Who Will Oppose Coburn?

Image of U.S. Sen. Tom Coburn

Will a major candidate step up on the Democratic side to oppose U.S. Sen. Tom Coburn in the 2010 election? The question is an important one now that we’re only about 10 months away from the general election and even less from the primary.

Yes, Coburn, a Republican from Muskogee, will be a formidable opponent. He’s tapped into the anti-Obama, teabagger sentiment in the state, and, as an incumbent, he will probably raise more money than any of his opponents. His political stunts have given him massive name recognition here and elsewhere.

But that doesn’t mean Democrats should just concede the seat. There are two approaches here. Democrats could run a well-known candidate and try to out raise Coburn in campaign money or run a lesser-known candidate, who can try to chip away at Coburn’s dismal record when it comes to supporting Oklahoma families and children. Even if the candidate loses, more Oklahomans might see through Coburn’s antics.

What will the economy be like in November 2010? Will there still be high unemployment here because of the terrible recession President Barack Obama inherited from the Bush administration? Will anything “stick” to Coburn if a candidate tried to educate Oklahomans about his record and, say, the Ensign spectacle? Will an independent run for the position and perhaps draw votes away from Coburn? The answers to these questions could determine the election’s outcome.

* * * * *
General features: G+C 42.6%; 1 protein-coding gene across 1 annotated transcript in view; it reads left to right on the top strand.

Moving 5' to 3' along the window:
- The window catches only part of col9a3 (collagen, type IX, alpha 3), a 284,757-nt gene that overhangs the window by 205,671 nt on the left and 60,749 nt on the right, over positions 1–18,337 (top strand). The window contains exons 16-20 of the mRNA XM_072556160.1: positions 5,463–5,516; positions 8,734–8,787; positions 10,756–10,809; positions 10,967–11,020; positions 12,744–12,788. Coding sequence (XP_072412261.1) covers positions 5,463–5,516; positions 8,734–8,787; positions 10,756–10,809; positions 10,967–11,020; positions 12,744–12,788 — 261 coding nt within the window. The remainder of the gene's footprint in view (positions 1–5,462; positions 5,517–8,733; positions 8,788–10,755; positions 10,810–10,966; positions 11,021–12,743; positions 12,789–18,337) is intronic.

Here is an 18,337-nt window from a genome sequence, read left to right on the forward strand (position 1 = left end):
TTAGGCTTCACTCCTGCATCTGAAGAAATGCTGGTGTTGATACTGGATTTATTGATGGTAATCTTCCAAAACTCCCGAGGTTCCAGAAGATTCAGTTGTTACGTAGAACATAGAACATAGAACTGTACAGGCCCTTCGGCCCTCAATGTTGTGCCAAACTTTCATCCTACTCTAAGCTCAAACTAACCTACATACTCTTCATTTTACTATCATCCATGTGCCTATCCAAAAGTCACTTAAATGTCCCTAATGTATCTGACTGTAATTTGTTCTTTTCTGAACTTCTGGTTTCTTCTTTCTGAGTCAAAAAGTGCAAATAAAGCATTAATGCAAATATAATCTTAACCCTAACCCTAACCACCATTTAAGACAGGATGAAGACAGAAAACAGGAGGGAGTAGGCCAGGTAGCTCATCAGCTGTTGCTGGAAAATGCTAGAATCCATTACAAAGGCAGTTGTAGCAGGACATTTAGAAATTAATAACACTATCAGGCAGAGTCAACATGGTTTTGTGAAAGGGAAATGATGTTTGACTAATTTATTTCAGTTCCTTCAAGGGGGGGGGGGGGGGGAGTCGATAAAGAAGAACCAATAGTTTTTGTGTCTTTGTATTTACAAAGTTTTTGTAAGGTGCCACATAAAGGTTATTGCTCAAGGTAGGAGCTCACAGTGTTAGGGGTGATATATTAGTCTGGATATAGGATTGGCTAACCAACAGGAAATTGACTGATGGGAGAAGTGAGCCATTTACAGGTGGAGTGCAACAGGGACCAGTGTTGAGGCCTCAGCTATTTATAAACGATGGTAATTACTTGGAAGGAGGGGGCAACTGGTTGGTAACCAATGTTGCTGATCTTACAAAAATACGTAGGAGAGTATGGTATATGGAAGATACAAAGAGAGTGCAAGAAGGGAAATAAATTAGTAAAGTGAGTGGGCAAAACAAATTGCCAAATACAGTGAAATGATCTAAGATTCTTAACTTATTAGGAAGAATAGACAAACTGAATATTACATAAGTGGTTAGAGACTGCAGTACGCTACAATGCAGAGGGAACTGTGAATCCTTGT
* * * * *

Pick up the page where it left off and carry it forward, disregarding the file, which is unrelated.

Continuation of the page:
Let’s speculate. Here are five well-known Democratic Oklahomans, who might or might not consider the race: (1) Gov. Brad Henry, who has said he’s not interested in running, (2) Former Gov. David Walters, (3) Vince Orza, a former gubernatorial candidate and current dean of the Meinders School of Business at Oklahoma City University, (4) State School Superintendent Sandy Garrett, and (5) State Treasurer Scott Meacham.

Could any of these potential candidates beat Coburn with a specific campaign and decent funding?

Is there a state Democratic Senator not up for re-election this year who could run while not jeopardizing their current position? Are there any term-limited Democrats in the House? What about a former legislator or someone outside of politics altogether?

Obviously, it takes a lot of energy, people and time to get a major campaign up and going. Someone needs to step up quickly.

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Can We Get A Divorce, Sally?

Image of Sally Kern

State Rep. Sally Kern, the infamous politician who once compared homosexuality to terrorism, is once again trying to press her worldview on Oklahomans.

This time, the Oklahoma City Republican, pictured right, is proposing legislation that could make it more difficult for many people here to get a divorce. House Bill 2279, if signed into law, would allow only certain Oklahomans to get a divorce based on incompatibility.

Here’s the key section of the bill:

Provided, however, that the court shall not grant a divorce on the ground of incompatibility if:
1. There are living minor children of the marriage;
2. The parties have been married ten (10) years or longer; or
3. Either party files a written objection to the granting of a divorce.